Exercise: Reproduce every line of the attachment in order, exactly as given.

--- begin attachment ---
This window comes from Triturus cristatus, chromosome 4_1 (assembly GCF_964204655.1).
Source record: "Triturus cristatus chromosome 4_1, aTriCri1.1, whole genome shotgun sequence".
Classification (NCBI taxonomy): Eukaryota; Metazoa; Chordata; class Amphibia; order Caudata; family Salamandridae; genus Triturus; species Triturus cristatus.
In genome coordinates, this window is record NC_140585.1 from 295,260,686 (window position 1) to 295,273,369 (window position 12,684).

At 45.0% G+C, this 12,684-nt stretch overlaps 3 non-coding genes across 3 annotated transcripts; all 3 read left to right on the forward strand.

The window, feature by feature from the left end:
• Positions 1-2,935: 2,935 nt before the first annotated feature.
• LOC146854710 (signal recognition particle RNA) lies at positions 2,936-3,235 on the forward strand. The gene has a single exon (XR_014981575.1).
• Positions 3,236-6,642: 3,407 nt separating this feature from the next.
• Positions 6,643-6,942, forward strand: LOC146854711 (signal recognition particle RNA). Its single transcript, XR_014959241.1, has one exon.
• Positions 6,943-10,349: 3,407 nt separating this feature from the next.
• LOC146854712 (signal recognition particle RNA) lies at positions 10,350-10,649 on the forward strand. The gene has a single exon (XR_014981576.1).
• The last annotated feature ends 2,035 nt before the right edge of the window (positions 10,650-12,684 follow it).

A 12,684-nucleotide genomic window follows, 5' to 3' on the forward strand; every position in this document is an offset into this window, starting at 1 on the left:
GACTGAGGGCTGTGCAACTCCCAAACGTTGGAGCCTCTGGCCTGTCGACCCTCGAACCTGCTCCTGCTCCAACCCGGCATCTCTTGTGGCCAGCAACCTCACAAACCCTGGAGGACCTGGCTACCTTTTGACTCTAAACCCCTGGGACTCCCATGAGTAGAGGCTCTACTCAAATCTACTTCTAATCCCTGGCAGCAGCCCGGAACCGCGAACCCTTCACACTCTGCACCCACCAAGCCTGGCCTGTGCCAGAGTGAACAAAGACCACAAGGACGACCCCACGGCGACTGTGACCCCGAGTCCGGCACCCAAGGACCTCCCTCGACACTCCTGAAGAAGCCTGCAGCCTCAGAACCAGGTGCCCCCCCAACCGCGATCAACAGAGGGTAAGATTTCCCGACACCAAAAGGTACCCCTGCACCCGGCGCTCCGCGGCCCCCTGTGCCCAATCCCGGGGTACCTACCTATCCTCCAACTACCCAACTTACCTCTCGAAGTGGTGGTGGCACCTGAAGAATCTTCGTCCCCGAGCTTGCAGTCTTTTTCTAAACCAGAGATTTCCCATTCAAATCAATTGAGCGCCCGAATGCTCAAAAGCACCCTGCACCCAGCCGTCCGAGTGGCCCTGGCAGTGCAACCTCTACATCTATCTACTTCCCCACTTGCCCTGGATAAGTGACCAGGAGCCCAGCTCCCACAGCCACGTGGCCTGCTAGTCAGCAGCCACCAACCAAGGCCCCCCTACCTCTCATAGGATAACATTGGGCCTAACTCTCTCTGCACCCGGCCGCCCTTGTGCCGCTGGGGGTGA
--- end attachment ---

This window comes from Triturus cristatus, chromosome 4_1 (assembly GCF_964204655.1).
Source record: "Triturus cristatus chromosome 4_1, aTriCri1.1, whole genome shotgun sequence".
Classification (NCBI taxonomy): Eukaryota; Metazoa; Chordata; class Amphibia; order Caudata; family Salamandridae; genus Triturus; species Triturus cristatus.
In genome coordinates, this window is record NC_140585.1 from 295,260,686 (window position 1) to 295,273,369 (window position 12,684).

At 45.0% G+C, this 12,684-nt stretch overlaps 3 non-coding genes across 3 annotated transcripts; all 3 read left to right on the forward strand.

The window, feature by feature from the left end:
• Positions 1-2,935: 2,935 nt before the first annotated feature.
• LOC146854710 (signal recognition particle RNA) lies at positions 2,936-3,235 on the forward strand. The gene has a single exon (XR_014981575.1).
• Positions 3,236-6,642: 3,407 nt separating this feature from the next.
• Positions 6,643-6,942, forward strand: LOC146854711 (signal recognition particle RNA). Its single transcript, XR_014959241.1, has one exon.
• Positions 6,943-10,349: 3,407 nt separating this feature from the next.
• LOC146854712 (signal recognition particle RNA) lies at positions 10,350-10,649 on the forward strand. The gene has a single exon (XR_014981576.1).
• The last annotated feature ends 2,035 nt before the right edge of the window (positions 10,650-12,684 follow it).

A 12,684-nucleotide genomic window follows, 5' to 3' on the forward strand; every position in this document is an offset into this window, starting at 1 on the left:
GACTGAGGGCTGTGCAACTCCCAAACGTTGGAGCCTCTGGCCTGTCGACCCTCGAACCTGCTCCTGCTCCAACCCGGCATCTCTTGTGGCCAGCAACCTCACAAACCCTGGAGGACCTGGCTACCTTTTGACTCTAAACCCCTGGGACTCCCATGAGTAGAGGCTCTACTCAAATCTACTTCTAATCCCTGGCAGCAGCCCGGAACCGCGAACCCTTCACACTCTGCACCCACCAAGCCTGGCCTGTGCCAGAGTGAACAAAGACCACAAGGACGACCCCACGGCGACTGTGACCCCGAGTCCGGCACCCAAGGACCTCCCTCGACACTCCTGAAGAAGCCTGCAGCCTCAGAACCAGGTGCCCCCCCAACCGCGATCAACAGAGGGTAAGATTTCCCGACACCAAAAGGTACCCCTGCACCCGGCGCTCCGCGGCCCCCTGTGCCCAATCCCGGGGTACCTACCTATCCTCCAACTACCCAACTTACCTCTCGAAGTGGTGGTGGCACCTGAAGAATCTTCGTCCCCGAGCTTGCAGTCTTTTTCTAAACCAGAGATTTCCCATTCAAATCAATTGAGCGCCCGAATGCTCAAAAGCACCCTGCACCCAGCCGTCCGAGTGGCCCTGGCAGTGCAACCTCTACATCTATCTACTTCCCCACTTGCCCTGGATAAGTGACCAGGAGCCCAGCTCCCACAGCCACGTGGCCTGCTAGTCAGCAGCCACCAACCAAGGCCCCCCTACCTCTCATAGGATAACATTGGGCCTAACTCTCTCTGCACCCGGCCGCCCTTGTGCCGCTGGGGGTGA